Band promotes financial literacy

Published 9:48 pm Tuesday, June 27, 2017

The Gooding Band brought their Financial Literacy Tour to the Career and Technical Education Program at Nansemond River High School. Students from all grade levels had the opportunity to attend the concert.

The Gooding Band uses the power of a live rock performance and the band’s own personal story to inspire young people with lessons of finance and discipline. Through a concert, multimedia presentation and talkback, they discussed predatory lending, the danger of credit card debt, saving early and looking to students’ own communities for support and mentorship, while exposing the myth of rock stars, athletes and actors who sell the false image of overnight success.

Students who do not receive this message early often drop out of college and return to the same cycle of financial irresponsibility as their parents. Children from lower income households and un­banked families are especially at risk. S. Michele Duncan, marketing teacher, said students need role models to inspire them about budgeting and the dangers of payday loans.

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The band played a few high-energy songs, then talked about important financial topics including compound interest, savings and credit scores. The students had an opportunity to learn about money from someone not wearing a suit.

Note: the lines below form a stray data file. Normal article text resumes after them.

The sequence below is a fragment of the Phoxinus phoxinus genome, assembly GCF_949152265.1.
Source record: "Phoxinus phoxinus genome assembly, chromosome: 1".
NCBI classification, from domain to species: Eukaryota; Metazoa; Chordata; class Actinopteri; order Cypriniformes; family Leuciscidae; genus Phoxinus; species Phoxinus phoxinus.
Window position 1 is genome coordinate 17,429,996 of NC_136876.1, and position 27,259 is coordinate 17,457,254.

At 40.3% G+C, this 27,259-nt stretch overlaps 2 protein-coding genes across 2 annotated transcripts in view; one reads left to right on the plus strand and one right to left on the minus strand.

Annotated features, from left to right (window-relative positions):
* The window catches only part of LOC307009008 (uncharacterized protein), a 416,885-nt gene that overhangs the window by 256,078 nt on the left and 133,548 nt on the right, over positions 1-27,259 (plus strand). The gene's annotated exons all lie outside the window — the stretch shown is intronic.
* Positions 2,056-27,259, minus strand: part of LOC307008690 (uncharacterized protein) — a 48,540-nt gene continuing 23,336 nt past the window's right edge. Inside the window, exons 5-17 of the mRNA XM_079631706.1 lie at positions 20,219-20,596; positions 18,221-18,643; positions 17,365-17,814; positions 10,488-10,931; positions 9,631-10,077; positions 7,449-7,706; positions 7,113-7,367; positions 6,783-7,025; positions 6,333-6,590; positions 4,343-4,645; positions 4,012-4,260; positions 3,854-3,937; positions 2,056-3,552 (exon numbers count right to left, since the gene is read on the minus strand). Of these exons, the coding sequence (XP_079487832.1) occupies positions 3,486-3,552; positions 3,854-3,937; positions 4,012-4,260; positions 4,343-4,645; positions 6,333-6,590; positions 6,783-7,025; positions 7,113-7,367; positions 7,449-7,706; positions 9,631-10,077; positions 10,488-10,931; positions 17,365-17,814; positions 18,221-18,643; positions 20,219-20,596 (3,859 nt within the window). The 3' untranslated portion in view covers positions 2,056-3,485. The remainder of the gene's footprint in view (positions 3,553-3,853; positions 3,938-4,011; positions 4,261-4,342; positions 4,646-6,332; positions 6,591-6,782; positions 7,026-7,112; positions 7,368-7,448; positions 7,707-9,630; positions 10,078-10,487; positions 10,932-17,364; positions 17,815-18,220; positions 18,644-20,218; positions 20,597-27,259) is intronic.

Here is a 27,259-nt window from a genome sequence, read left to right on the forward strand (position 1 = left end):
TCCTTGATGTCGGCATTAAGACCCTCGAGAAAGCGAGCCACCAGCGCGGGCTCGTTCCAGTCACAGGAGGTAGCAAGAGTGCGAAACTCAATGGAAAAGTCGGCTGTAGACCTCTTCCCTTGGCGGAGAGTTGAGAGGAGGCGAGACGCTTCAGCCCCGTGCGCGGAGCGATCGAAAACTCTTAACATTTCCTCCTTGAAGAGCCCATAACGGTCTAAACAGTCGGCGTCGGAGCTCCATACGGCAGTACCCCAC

Dressed in black leather jackets and ripped jeans, the band typically leads an assembly at the beginning of the school day. Students are told they’ll be learning about financial literacy. But they are often surprised by the concert atmosphere in the school auditorium — complete with big speakers and lighting.

While the presentation is brief, it might be the first time a student hears about some of the personal-finance concepts. The band showed students images of entertainers and athletes who made millions but went bankrupt. For some students, this debunks the myth that money will solve all problems. The band explains that unless students are stewards of their money — say, by socking away a portion of their earnings — they won’t get ahead no matter how much they make.

After the presentation, the band answered questions from individual students, gave out CDs and autographed posters of the band for students.